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|Title:||Evaluation of hydraulic fracturing (fracking) plays for potential impact on USACE-Managed waterways|
|Authors:||Dredging Operations Technical Support Program (U.S.)|
Medina, Victor F.
Suedel, Burton C.
Dredging Operations Technical Support Program (U.S.)
|Publisher:||Environmental Laboratory (U.S.)|
Engineer Research and Development Center (U.S.)
Purpose: A recent study entitled "Impacts of Shale Gas Wastewater Disposal on Water Quality in Western Pennsylvania" by Warner et al. (2013) established that discharges of treated fluids from hydraulic fracturing operations (hydrofracturing or “fracking”) to increase petrochemical (natural gas and petroleum) production resulted in elevated environmental contamination in the form of dissolved ions (chloride and bromide). The discharges also resulted in naturally occurring radioactive materials (NORM, primarily radium) in both water and sediments. This study, which was conducted in Pennsylvania in production areas associated with the Marcellus Shale, has raised concerns that fracking operations could impact waterways managed by the U.S. Army Corps of Engineers (USACE). The purpose of this study was to investigate known areas of fracking to evaluate any areas where impacts could occur. The study was conducted on two scales: first, over the area of the contiguous lower 48 states, and second, on the Marcellus Shale region, which was a more focused evaluation.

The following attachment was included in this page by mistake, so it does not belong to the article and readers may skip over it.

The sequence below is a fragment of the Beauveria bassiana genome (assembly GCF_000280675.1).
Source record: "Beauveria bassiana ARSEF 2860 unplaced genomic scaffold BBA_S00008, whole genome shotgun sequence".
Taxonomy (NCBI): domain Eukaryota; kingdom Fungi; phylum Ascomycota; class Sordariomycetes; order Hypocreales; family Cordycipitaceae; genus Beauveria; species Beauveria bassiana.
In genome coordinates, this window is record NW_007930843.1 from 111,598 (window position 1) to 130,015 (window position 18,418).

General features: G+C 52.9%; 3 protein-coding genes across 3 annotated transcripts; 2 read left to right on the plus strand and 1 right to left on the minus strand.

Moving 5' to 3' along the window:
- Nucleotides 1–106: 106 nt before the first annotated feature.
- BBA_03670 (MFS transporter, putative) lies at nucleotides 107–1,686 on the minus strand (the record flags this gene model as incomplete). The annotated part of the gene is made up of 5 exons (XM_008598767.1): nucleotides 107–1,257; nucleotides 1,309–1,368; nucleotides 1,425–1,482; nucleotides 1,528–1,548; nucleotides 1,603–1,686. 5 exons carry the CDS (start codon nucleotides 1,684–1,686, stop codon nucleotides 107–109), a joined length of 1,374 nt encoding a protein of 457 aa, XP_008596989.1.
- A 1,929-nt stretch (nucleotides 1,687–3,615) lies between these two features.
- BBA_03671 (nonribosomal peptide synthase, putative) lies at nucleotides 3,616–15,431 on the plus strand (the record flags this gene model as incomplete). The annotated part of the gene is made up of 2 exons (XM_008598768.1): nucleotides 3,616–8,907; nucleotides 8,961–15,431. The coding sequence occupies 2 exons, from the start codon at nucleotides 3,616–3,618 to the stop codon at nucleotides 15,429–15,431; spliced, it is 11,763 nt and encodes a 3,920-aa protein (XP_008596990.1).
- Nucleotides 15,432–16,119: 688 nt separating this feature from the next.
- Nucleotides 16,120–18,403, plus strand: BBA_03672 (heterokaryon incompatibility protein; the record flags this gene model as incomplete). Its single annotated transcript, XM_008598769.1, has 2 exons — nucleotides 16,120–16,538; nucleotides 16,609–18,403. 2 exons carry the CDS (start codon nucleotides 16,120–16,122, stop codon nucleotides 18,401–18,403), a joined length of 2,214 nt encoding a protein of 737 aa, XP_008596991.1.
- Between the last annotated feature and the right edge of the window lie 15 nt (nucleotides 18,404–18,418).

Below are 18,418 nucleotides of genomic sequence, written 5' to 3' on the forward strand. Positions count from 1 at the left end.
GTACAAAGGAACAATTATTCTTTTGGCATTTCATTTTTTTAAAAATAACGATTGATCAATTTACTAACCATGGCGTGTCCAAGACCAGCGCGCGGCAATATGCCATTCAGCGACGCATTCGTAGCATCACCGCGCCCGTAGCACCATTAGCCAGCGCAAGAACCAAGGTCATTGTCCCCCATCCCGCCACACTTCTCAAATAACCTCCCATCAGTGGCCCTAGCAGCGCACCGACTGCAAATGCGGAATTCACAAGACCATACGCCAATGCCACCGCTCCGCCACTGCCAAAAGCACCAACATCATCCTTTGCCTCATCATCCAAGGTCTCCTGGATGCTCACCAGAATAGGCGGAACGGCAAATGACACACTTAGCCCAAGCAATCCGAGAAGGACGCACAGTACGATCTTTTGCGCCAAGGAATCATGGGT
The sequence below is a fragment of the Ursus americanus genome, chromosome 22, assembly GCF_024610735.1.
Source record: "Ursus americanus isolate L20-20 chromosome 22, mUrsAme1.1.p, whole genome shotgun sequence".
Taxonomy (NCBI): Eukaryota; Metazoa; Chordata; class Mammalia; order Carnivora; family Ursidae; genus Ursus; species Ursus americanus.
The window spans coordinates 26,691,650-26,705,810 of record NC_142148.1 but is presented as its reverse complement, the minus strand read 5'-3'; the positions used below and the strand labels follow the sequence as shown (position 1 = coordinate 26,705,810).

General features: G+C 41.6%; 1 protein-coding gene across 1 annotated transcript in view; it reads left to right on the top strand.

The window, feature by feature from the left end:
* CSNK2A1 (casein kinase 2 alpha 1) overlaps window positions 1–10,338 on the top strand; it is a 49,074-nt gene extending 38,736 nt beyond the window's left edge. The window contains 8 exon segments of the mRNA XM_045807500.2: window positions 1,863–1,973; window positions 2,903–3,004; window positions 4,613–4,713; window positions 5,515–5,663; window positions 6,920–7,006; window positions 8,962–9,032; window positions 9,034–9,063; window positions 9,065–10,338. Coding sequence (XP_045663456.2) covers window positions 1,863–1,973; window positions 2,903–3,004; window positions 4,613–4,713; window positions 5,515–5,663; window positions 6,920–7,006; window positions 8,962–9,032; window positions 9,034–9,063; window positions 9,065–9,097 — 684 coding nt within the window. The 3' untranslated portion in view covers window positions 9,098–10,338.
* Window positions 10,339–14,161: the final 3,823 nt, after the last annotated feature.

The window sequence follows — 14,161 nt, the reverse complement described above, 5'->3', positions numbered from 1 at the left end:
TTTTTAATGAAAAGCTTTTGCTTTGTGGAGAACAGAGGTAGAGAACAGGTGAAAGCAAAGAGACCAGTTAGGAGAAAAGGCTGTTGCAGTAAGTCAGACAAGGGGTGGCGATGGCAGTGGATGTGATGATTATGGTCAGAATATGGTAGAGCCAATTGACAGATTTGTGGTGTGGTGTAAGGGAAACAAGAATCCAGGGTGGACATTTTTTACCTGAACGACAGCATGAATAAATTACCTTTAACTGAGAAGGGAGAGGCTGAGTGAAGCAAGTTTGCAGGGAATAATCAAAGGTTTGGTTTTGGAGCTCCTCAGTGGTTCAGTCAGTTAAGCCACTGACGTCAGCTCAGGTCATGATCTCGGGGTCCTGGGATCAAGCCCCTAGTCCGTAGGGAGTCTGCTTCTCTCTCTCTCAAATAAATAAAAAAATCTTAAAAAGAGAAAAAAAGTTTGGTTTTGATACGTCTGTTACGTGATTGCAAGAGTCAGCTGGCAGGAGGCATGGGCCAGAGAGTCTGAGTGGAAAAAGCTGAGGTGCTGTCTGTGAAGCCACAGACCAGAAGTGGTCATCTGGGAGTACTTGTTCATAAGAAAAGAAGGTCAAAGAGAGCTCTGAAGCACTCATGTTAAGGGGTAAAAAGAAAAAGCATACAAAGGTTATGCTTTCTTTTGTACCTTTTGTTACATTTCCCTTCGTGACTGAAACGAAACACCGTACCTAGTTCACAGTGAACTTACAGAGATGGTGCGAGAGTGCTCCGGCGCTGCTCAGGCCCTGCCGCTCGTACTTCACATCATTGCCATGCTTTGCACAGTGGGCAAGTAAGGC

|Appears in Collections:||Technical Note|